This summer, I traveled to the remote town of Camden, Maine, to complete a course called Outward Bound. It wasn’t until a routine All School Meeting in January of 2019 that I had even heard of the organization that made such an impact on me.
Growing up in Colorado I was always fond of nature and was often exploring or hiking the trails of the Rocky Mountains. When I came to Tabor, there was a new landscape of ocean to enjoy, but, yet I found myself missing the mountains I normally would see every day in my backyard. So, as soon as I heard Brandon Sherman ’20 tell us stories about his time in the outdoors during his own Outward Bound course from the previous summer, I was hooked.
I found out just a few short days before March break that I was chosen to receive Tabor’s annual Outward Bound grant, an opportunity that would take me on the trip of a lifetime during the coming summer. I remember being so excited, and could hardly wait until August 10th arrived, when my course would begin.
Soon enough August came, and I was starting day one of fourteen in the woods of Maine. The first week was solely transportation by canoe, and the second week was backpacking. In my community, there were twelve of us, ten kids and two instructors. I found I had underestimated how hard canoeing was when I was rowing around 10-16 miles a day with a partner. I quickly learned to have more patience and to embrace little successes; such as rowing another mile or staying on pace, because each and every day was long, tiring, and at least eight hours. By the end of week one, I am not lying when I say I could not feel my arms anymore; but fortunately, my legs were very rested when we began to embark on the backpacking half of my course.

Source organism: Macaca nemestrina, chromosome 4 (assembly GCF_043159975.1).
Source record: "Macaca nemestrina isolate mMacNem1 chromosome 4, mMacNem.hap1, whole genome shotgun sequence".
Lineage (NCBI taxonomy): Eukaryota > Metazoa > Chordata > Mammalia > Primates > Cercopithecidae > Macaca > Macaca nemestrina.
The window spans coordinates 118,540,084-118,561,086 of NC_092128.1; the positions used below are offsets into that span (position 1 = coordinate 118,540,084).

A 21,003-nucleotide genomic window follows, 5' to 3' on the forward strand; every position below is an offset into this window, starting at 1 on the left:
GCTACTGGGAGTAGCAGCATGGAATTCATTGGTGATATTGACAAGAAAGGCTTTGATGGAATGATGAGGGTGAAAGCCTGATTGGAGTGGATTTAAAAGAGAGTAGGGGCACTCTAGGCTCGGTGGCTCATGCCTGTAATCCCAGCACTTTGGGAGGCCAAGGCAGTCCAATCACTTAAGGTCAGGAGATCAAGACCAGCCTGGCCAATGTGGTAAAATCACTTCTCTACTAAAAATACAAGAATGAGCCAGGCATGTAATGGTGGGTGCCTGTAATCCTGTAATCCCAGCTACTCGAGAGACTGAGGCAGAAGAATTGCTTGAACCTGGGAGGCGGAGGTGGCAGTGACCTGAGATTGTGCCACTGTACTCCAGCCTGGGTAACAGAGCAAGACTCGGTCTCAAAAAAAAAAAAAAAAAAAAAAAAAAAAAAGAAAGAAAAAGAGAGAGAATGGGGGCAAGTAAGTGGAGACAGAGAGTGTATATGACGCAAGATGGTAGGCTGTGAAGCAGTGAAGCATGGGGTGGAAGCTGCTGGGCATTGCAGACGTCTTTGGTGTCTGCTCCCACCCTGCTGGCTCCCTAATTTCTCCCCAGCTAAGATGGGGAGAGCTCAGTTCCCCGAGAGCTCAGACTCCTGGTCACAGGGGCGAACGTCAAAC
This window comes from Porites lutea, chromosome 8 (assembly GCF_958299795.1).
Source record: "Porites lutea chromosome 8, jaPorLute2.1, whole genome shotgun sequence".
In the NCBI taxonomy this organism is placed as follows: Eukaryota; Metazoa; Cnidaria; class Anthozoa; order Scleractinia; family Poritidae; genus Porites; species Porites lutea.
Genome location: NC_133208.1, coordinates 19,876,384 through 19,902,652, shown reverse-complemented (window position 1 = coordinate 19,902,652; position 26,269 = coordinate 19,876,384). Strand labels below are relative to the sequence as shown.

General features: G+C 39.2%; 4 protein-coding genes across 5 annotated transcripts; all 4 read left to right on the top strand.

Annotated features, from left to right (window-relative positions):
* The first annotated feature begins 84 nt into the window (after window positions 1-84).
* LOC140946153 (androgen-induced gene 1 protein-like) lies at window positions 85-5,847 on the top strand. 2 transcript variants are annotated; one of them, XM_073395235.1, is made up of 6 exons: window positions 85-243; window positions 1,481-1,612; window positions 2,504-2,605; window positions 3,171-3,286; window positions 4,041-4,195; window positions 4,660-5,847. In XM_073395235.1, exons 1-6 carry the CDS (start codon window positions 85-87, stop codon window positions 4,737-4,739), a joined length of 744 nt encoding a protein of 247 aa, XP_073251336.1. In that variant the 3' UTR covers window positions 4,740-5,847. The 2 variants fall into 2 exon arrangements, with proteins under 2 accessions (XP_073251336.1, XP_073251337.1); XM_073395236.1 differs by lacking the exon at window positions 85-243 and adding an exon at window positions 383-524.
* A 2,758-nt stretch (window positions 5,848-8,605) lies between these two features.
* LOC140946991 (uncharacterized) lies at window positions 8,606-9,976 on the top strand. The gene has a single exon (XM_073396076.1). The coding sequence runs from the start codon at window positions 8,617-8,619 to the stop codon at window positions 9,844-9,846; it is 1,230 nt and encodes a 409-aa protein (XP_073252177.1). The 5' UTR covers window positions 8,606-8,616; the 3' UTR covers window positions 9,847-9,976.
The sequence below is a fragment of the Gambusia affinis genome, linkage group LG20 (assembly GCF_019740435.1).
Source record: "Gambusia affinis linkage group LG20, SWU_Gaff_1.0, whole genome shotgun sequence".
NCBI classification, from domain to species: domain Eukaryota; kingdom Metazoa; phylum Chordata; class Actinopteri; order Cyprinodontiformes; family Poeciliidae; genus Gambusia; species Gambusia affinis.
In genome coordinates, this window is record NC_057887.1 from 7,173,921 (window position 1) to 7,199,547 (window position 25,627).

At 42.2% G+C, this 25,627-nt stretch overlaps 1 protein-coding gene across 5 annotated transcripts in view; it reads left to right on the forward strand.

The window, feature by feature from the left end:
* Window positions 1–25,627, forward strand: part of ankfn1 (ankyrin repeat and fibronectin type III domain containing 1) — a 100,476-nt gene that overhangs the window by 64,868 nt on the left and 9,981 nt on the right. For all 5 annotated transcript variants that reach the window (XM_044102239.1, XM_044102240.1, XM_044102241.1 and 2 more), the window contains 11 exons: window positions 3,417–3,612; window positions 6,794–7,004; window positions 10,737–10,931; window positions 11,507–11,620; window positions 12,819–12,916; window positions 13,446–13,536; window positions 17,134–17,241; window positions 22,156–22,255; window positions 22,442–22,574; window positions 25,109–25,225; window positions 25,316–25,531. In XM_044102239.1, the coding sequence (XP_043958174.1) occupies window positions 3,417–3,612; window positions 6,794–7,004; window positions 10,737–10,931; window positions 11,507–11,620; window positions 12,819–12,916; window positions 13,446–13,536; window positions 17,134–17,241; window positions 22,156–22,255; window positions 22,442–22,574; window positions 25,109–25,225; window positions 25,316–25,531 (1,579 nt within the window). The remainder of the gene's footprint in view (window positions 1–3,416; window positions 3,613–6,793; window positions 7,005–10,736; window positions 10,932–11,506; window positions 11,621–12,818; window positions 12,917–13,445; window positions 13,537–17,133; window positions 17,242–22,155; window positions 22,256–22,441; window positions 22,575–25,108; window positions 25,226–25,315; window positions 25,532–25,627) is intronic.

The backpacking week was surreal. There is an indescribable feeling when you reach the summit of a very large mountain after hiking hour upon hour. It’s the moment you drop everything off your back, the weight now off your shoulders (literally), and you’ve made it. The view is amazing, and your sense of accomplishment is off the charts. Every day for a week I was able to see a new summit and even see the previous mountains that we had climbed, seeing how far we had come. By the end of the fourteen days, everyone was exhausted (as to be expected), but there was a deep sadness knowing we were all going our separate ways. The small community we had created made such an impact on every single one of us.
Outward Bound was something I will never forget or regret. The two weeks I spent in the woods were an experience that forced me out of my comfort zone both physically and emotionally. It could’ve only been there where complete strangers could turn into life-long friends. Through my experience, I’ve come to realize how much the roles of compassion and integrity play in creating lasting relationships, even with random strangers from completely different places. This course was not in any way easy, but through it, you come to understand that things could be worse and you quickly come to appreciate everything in your life outside this course. Looking back now, I have two weeks worth of incredible memories and lessons learned that couldn’t have been made any other way.
My experience with Outward Bound has set me up for a successful junior year here at Tabor, as I have gained much more patience for myself and those around me. I have more pride when completing even the smallest task at hand and now have the ability to understand that everyone at this school has come from a different background with their own story. With these new skills at my disposal, I am working to create a community similar to the one I was a part of in Maine.
Please enjoy this video of my trip, created to share my experiences with the Tabor community.